An architect explains his vision for a rundown entertainment complex in the middle of Auckland. (Yes, the rocket ship elevator is staying put.)
An entire food court worth of tenants has vacated the premises. Oil is leaking and pooling on the edges of escalators. A digital movie display offers up films — Jojo Rabbit and Rise of Skywalker — from 2019. A floor once full of restaurants is locked up. You can’t get a burger, or a beer. The carpet is exactly the same.
First opened 22 years ago, Auckland’s Skyworld building has been due a makeover for at least half that time. Right now, a visit to 291-297 Queen Street will bring not joy but frowns, with broken walls, blown bulbs and a depressingly gloomy vibe best encapsulated by a comment from a visiting Whangarei resident: “What happened here?”
Tenants from the building’s peak, like Borders, Starbucks, Planet Hollywood and Burger King, are long gone, with just an Event Cinemas movie theatre (including a giant iMax screen), the GameOn video arcade, Metrolanes bowling and the Odyssey Sensory maze left standing. Faded posters pinned to the outside promise “something awesome is coming” but they’ve kept us in suspense for at least five years.
Changes, however, are afoot. Skyworld appears ready to rise again. Renovation plans are underway, and a major local architectural firm has produced a 48-page vision. It shows a re-imagined front entrance that removes the current slippery stairs and replaces them with something much more modern, open and inviting.
Around the back, the Bledisloe Lane entrance has also been made over, ready to make the most of crowds arriving once the City Rail Link is complete. A station will be open just around the corner, delivering people to shops, restaurants, apartments and university. “It’s going to bring a hell of a lot more people into that location,” says lead architect Gareth Huston, from the firm Warren and Mahoney.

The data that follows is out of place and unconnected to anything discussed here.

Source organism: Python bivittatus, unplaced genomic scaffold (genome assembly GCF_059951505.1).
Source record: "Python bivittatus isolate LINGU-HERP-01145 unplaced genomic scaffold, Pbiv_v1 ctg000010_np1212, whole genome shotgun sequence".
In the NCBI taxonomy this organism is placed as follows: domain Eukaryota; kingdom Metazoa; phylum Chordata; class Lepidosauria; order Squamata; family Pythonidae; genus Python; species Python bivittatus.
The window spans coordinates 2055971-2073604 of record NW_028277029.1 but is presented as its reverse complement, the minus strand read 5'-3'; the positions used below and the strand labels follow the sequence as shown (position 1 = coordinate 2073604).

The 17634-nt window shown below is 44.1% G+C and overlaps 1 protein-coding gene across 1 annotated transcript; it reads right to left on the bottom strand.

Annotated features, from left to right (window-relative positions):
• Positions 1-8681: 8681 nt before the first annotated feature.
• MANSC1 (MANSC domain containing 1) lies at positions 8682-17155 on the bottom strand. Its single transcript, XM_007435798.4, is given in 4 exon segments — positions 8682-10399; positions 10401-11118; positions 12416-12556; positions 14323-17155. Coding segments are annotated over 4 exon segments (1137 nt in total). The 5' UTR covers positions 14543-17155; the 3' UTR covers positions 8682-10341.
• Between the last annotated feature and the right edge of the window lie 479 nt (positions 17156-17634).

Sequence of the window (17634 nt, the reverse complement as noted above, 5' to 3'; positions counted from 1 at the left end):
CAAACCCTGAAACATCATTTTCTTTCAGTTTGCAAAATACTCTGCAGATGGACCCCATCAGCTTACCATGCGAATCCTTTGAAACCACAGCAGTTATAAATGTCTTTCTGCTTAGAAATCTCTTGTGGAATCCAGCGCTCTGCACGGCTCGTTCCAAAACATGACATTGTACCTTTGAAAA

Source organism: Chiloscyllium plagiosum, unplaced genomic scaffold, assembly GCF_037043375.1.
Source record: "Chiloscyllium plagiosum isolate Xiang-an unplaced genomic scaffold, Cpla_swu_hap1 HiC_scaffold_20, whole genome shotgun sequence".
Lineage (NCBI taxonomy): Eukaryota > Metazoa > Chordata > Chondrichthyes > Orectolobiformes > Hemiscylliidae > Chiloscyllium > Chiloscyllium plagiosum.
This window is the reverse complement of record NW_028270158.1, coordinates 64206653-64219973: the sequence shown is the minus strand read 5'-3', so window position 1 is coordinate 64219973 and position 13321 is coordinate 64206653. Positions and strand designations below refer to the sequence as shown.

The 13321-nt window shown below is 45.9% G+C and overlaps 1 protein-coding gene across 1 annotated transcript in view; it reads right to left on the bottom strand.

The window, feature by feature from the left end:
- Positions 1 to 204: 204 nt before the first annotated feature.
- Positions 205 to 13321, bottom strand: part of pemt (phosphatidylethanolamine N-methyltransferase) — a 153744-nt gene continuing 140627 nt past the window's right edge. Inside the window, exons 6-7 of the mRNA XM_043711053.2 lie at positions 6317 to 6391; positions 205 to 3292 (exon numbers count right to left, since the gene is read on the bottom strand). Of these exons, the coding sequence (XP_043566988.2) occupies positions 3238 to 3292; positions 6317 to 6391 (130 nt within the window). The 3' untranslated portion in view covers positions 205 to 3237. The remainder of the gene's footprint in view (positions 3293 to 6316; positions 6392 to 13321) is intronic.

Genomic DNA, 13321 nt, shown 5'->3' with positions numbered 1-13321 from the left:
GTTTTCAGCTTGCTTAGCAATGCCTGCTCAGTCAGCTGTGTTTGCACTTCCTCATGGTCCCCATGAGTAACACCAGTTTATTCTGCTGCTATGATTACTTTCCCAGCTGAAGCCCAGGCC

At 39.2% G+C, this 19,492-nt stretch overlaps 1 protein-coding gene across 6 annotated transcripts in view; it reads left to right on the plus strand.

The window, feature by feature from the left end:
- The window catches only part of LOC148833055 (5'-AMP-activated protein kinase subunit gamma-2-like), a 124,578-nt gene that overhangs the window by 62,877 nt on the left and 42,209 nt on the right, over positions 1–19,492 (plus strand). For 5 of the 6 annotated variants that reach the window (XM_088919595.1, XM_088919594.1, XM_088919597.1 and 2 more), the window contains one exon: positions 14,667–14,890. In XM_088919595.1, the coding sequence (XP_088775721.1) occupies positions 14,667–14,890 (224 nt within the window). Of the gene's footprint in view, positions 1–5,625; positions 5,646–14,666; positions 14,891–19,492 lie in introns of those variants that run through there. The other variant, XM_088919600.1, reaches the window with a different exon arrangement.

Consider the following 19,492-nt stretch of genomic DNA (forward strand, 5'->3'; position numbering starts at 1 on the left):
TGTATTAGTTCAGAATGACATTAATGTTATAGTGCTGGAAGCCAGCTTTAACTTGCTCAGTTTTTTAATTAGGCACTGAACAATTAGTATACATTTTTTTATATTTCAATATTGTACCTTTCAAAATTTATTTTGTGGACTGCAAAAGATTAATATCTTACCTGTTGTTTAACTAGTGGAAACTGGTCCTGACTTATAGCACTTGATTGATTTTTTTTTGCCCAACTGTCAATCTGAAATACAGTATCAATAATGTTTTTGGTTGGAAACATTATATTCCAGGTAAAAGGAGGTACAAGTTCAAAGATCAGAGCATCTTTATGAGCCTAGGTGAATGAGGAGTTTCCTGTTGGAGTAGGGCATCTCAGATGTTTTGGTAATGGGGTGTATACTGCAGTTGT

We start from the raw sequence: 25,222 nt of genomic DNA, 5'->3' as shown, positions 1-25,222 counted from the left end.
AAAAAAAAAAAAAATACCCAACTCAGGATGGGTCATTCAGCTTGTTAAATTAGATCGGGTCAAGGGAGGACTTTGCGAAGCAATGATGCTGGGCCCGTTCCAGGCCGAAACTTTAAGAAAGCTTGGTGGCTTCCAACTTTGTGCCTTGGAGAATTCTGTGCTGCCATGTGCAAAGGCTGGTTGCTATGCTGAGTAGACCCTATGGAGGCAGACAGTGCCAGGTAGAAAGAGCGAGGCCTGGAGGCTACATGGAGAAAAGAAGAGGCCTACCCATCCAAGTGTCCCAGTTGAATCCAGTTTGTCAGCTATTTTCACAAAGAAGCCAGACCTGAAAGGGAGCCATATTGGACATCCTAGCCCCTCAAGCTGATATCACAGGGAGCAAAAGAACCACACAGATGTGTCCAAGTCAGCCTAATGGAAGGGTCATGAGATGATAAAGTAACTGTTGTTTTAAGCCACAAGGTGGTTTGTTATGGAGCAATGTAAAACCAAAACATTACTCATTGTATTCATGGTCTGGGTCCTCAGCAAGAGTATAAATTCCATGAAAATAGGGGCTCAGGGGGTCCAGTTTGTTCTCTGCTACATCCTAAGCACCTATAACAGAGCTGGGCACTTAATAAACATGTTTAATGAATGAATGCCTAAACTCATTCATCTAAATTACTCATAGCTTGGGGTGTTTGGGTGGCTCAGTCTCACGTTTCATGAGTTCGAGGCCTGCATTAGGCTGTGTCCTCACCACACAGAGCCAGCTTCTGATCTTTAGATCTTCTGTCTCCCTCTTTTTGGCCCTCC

Huston’s proposal pivots Skyworld’s Queen Street entrance to utilise the former cylindrical Starbucks centre, while carefully incorporating a neighbouring heritage building. “The current entry is that bulbous, ugly piece of architecture,” he says. “We’re going to clean all that up – this facade will sit lightly on it. It will make a dramatic difference … there’s no two ways about it.”
Inside, some things are staying put. Huston describes his design as “raw … we’re not trying to pretty it up at all”. Yes, the original, much-loved rocket ship elevator will stay, and may even be spruced up. The elevators and sky paths will also remain, but Huston says he’s worked hard to make the building far more accessible, with more signs and accessways.
That means improvements being made to the circular interior spiral staircase, the place everyone seems to get lost using. “It’s a pretty confusing building once you’re in there,” he says.
Huston rightly believes Skyworld’s makeover is long overdue. “It’s sad to see the state it’s in now,” he says. “This is a building that, when it first came to life, helped that end of Queen Street become the entertainment centre.” He’s hoping his plans can help do that again, providing competition for patronage and tenants from the newer parts of town, like Wynyard Quarter and Commercial Bay.
Construction will take a year, but can’t start until resource consent is approved by Auckland Council. “We’re pretty comfortable it will go through,” says Huston, who anticipates it should take just a few more weeks. After that, a construction contract will go out for tender, but some interior work has already been carried out, sealing off the old food court area, and opening up the interior pass.
This is by no means the first Skyworld renovation plan. Previous iterations included giant wraparound digital displays and a floating bar, while the building’s original architect Ashley Allen floated the idea of rooftop dining and concerts, an outdoor elevator capable of taking 50 people to the rooftop at a time, and a giant cigar shaped structure being installed on the rooftop.
Huston says his idea is a more simple concept that pays tributes to the building’s previous design as a “Bladerunner-esque” vision that people can get lost in. “Aotea [Square] is a great civic space in the city,” he says. “Anything adjacent to that, affecting that, should have the attention that other areas are getting.”
A spokesperson for James Kwak, the director of J&J Holdings, the building’s owner, didn’t respond to a request for comment.